In April 2018, protesters in Kazeroon, Fars province, invaded the city’s Friday Prayers venue and chanted angry slogans against the regime.
Iran celebrated Eid-al Fitr on Tuesday. Aside from bogus claims of “victory” over their “enemy” and anti-West rhetoric, the handpicked Imams acknowledged the country’s economic crunch, the presence of organized opposition in society, and the menace of a looming uprising.
These prayers come shortly after the Friday Prayers sermons, which reflected the regime’s absolute domestic and international deadlock.
“We are facing skyrocketing prices, which is very painful,” Ahmad Khatami, the Eid prayer leader in Jamkaran, near the city of Qom, acknowledged on Tuesday. “The Islamic Republic has not reached a dead-end and will never reach one,” he claimed, according to the state-run IRNA news agency.
Besides the undeniable facts on the ground that point to the regime’s absolute deadlock, if the regime is “powerful,” why does Khatami have to underline it?
The prayer leaders in Iran are appointed by the regime’s Supreme Leader Ali Khamenei. They hold prominent positions and enjoy social privileges. The Friday prayer sermon, and other prayer sermons like the one on Tuesday, have become a significant place to spread propaganda and boost the morale of regime forces.
Since hijacking the 1979 anti-monarchic revolution, Iran’s ruling theocracy has used prayer sermons to transmit the supreme leader’s messages. The content of these messages stems from the regime’s situation. Thus, soon after the revolution, the mullahs established a multi-task religious apparatus to undertake the mission to fully implement their backward interpretation of Islam and destructive policies.
“Officials should prevent prices from rising. Local officials in Gilan province should endeavor to prevent people from having difficulties,” Rasoud Falahati, a prayer leader in Gilan province, northern Iran, said, as quoted by Fars news agency on May 3.
It seems that Khamenei’s representative in Gilan forgot that prices don’t obey orders and regime officials should abandon their corrupt policies for prices to decrease.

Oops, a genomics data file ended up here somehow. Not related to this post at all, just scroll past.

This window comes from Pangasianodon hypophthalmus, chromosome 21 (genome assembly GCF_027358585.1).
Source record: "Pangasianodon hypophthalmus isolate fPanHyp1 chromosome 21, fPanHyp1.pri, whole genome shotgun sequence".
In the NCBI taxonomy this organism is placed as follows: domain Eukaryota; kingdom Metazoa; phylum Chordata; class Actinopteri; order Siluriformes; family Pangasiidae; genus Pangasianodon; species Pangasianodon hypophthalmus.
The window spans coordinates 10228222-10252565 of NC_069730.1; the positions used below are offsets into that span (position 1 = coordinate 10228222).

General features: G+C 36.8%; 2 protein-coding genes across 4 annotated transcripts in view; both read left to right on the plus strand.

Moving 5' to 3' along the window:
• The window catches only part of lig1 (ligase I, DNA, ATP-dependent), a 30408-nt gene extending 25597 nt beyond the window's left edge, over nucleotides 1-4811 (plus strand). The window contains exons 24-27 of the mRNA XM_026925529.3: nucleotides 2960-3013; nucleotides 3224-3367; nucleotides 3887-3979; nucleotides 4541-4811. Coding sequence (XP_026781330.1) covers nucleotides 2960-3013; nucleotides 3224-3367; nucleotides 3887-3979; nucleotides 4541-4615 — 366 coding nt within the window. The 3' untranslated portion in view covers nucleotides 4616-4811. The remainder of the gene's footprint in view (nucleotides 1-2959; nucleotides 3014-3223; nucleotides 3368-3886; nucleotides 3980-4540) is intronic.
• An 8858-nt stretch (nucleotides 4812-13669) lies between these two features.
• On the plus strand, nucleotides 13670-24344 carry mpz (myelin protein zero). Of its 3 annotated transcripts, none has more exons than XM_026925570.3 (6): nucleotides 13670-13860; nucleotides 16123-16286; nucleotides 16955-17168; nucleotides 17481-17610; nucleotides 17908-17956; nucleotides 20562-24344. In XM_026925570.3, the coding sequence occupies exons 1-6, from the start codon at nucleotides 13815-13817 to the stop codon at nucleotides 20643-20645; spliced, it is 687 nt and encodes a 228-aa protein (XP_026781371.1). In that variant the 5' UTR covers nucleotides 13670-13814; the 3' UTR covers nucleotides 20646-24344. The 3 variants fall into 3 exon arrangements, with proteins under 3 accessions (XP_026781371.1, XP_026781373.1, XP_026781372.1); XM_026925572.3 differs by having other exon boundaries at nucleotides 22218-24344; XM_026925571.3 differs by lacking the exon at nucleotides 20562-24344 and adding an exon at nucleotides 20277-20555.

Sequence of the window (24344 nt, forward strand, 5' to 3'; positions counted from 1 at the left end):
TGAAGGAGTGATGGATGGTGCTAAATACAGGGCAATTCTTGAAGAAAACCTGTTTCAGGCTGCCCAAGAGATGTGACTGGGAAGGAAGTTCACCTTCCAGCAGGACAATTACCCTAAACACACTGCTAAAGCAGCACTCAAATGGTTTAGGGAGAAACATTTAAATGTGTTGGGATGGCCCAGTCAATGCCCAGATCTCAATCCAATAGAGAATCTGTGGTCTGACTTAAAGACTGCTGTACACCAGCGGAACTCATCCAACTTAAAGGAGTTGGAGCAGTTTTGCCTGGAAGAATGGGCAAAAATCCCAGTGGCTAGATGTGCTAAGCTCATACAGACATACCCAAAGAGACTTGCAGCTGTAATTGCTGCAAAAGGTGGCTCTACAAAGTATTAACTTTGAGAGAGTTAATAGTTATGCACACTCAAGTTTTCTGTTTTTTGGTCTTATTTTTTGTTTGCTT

“The country suffers from two problems. First is the skyrocketing prices and those behind creating them. Second is the mal-veiling,” Ahmad Alam-ol-Hoda, Khamenei’s representative in Mashhad, said on Tuesday.
Alam-ol Hoda, aka “ruler of Khorasan province,” speaks of people’s livelihood while he oversees a financial empire, and his children occupy top positions. In addition, his son-in-law, Ebrahim Raisi, is now the regime’s president.
“The absence of virtue seriously impacts people’s living conditions,” he claimed, according to Fars news agency, an outlet linked to the Revolutionary Guards (IRGC).
It is worth noting that there have been several acid attacks and hit-and-runs against women in Mashhad under the pretext of “promotion of virtue and prevention of vice.” Last week, the regime forces attacked women who attempted to attend a soccer match in Mashhad. These attacks were encouraged and later revealed to have been organized by Alam-ol Hoda.
“Some people are suffering from rampant prices and expect these problems to be resolved,” Kazem Sediqi, Eid prayer leader, admitted on May 3, according to Fars.
While acknowledging the increasing support of the Iranian Resistance and the role of social media, Sediqi called for “restraining social media platforms” that have been exposing regime officials’ misdemeanor and showing their true color.
Meanwhile, teachers and workers held nationwide rallies on May 1 and 2. The regime security forces later announced they had arrested some activists who were allegedly connected with Iran’s principal opposition, the Mujahedin-e Khalq Organization (MEK).
Yet, Sediqi did not shy away from claiming that “workers have zealously supported the Islamic Republic and never answered the [MEK] calls to protest on the streets.”
The emphasis spoke volumes.
Iran has suffered from its worst economic and social crisis in the last century. Thousands of advertisements selling body parts or preselling babies on walls, images of children searching for food in the trash, and protests by people from all walks of life are testaments to the country’s triste yet an explosive state.
Facing a vibrant society, the regime has been rigorously holding these sermons as it desperately needs to legitimize its political, religious, and sectarian presence since the mullahs preserve the regime on the country’s ruins.
In other words, these sermons are politicized, intended to implement Khamenei’s policies, and proclaim political victory. To this extent, Khamenei has established offices and bodies supervising the appointment and dismissal of Friday prayer leaders. But the question is: would Khamenei and his Imams attain their objectives?
Let us not forget that in 2018, in the midst of the Friday prayer sermon, the people in Kazeroon turned their back to the Friday Prayer Imam, chanting: “With our backs to the enemy, our eyes are on the country.”